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What's a great textbook for complex business systems analysis?
January 15, 2013 9:06 PM   Subscribe

"Logistics" is not quite the right word, but what are some very good "logistics" textbooks?

An airline has a complicated problem getting sets of passengers from one airport to another, on airplanes, which need flight crews and fuel and mechanical repairs and maintenance, and carry baggage items. Each baggage item has a claim check tag, so it can get to its owner at the end of the trip. Planes need to take off and land at highly constrained times. There's a lot of overwhelming complexity required, and all plates need to be spinning at once and information systems need to be working right for correct and smooth operation. Is that "logistics"? Not sure.

A big-box retailer like TARGET or WALMART has a complicated problem, of continuously ordering products from vendors and suppliers, stocking the products on miles of shelves, letting members of the public flow around inside the store choosing their items in a civil fashion, scanning each item as it exits the store, and making sure cash or creditcard payments are received in exchange for those items, recording the transactions in a database, with an army of ever-changing cashiers working at one of several cash registers. Also, at any given moment a customer may choose to return an item to the store, complicating the flow even further.

A college bookstore has a complicated problem, getting sets of books to thousands of students who all show up at once on the very first day of classes. Each student is enrolled in several different classes, requiring many different books, which can be new, used, or rental, hardcover softcover or looseleaf. Multiple methods of paying for the books must be managed, books arriving at the loading dock at different days needing to be received (thus, shipping and receiving) and needing to be unpacked and shelved in the right location. More cashiers, more cash register locations. Again, a lot of complexity. Is that logistics?

Whatever it is (Management / Information Systems? Business Process control?) , what's the best textbook for getting very serious indeed about this kind of process analysis?
I never looked into that ISO9001 stuff or Six Sigma stuff, and I am not an MBA, but someone here on AskMetafilter must know what I'm talking about.
posted by shipbreaker to Education (11 answers total) 6 users marked this as a favorite
 
I don't know specific textbooks, but it may help you to search for operations management or operations research.
posted by mbrubeck at 9:28 PM on January 15, 2013 [3 favorites]


Logistics and optimization. Other topics that might be related: algorithms and linear algebra.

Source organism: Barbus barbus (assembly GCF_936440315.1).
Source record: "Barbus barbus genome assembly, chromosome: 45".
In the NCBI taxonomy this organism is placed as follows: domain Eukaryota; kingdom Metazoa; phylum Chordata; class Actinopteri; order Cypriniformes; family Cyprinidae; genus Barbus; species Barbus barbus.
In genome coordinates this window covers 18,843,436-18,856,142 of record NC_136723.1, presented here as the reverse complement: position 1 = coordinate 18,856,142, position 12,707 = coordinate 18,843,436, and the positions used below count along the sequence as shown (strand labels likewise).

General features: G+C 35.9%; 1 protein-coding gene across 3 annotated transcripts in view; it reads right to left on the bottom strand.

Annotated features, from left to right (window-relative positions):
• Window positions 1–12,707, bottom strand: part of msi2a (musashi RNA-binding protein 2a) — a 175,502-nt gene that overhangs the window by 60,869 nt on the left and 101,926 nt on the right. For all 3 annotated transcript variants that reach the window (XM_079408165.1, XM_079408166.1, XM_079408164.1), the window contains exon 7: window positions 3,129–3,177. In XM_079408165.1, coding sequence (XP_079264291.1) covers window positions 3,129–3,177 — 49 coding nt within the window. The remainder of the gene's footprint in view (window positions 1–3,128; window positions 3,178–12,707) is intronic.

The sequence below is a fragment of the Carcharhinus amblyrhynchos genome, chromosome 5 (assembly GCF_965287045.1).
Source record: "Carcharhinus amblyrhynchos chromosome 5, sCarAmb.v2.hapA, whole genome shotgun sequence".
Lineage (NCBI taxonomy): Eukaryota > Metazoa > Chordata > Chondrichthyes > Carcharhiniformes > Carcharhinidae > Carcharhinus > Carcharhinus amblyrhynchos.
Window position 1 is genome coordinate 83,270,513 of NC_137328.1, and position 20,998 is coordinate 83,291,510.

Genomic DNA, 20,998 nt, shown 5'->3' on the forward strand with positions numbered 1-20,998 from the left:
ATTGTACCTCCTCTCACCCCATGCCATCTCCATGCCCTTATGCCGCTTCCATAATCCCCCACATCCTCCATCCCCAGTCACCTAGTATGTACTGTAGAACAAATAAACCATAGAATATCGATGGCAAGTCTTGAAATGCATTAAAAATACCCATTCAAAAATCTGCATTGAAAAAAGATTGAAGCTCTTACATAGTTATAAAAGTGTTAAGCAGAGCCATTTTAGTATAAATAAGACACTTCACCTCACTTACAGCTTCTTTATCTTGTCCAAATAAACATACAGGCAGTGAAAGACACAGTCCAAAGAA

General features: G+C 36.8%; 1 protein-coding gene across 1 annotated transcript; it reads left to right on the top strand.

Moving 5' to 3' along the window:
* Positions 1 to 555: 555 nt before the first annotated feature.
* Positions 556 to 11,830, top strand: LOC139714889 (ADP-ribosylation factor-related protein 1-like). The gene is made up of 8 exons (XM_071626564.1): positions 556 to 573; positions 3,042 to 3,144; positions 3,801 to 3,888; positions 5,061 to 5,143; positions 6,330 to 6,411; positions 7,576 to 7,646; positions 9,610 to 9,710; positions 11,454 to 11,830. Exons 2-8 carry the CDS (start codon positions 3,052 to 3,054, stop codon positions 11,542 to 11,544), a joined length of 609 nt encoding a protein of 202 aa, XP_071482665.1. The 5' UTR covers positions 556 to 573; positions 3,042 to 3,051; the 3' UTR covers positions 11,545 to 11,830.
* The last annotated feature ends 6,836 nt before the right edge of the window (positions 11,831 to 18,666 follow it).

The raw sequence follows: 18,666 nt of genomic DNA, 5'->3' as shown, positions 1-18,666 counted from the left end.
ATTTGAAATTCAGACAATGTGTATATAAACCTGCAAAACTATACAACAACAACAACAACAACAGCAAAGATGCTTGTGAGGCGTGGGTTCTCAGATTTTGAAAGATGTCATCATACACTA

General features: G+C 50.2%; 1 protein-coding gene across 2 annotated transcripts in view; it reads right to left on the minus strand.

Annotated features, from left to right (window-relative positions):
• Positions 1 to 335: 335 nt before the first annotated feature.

posted by empath at 9:30 PM on January 15, 2013


In the manufacturing realm this kind of thing is called MRP.
posted by bac at 9:32 PM on January 15, 2013


Operations Research seems to be what you're after. I'm away from the computer so I'll have to come back with a link to the Rand Corporation manual on the subject. To tide you over until then, have a look at Michael Trick's OR blog.
posted by ob1quixote at 10:07 PM on January 15, 2013


Came in to say operations research. Amazon should have plenty of textbooks, Schaum's Outlines, etc. Googling for '"operations research" "syllabus" site:edu' turns up a bunch of links that might help you decide among them.
posted by Monsieur Caution at 10:08 PM on January 15, 2013


This list of resources at MIT OpenCourseWare might be useful.
posted by kellybird at 10:09 PM on January 15, 2013


I don't have a book suggestion, but your big box example is about supply chain management, mostly. Letting people walk around in the store is some combination of marketing, architecture, security, and interior design.

Operations research is where you'd find the tools to mathematically optimize different processes. To get the most out of a textbook on that, you might also want books on calculus, statistics, probability, and linear algebra. Industrial statistics is another area that might be of interest to you. Knowing some programming would be useful as well.
posted by yohko at 10:12 PM on January 15, 2013


Was able to coerce the Kindle into cooperation. Techniques of Systems Analysis by Herman Kahn, Irwin Mann is a good place to start with the foundations of OR.
posted by ob1quixote at 10:30 PM on January 15, 2013




These scenarios were covered in our Operations Management course in college. That course is no longer offered at my alma mater and I'm at work and don't have the textbook with me, but what I do suggest is to go to a university bookstore website (pick any university!) and select "Operations Management" "Supply Chain Management" "Logistics" "Industrial Engineering" courses and see the textbooks they are using for the courses. If I find something that you are interested in just go onto half.com or Amazon and buy a past edition because its WAY cheaper.
posted by xicana63 at 4:58 AM on January 16, 2013


The stuff about having the books at the bookstore is called supply chain management. At the most basic level, it's about getting stuff from Point A to Point B. So, transportation, but also things like warehousing, inventory management, and procurement.

People sometimes call SCM, "logistics" (it's what my degree was called, although I think they've changed the name of the program since). As other people indicated, at the edges, SCM bleeds into operations management; maybe logistics is best thought of as encompassing both.
posted by Chrysostom at 7:27 AM on January 16, 2013


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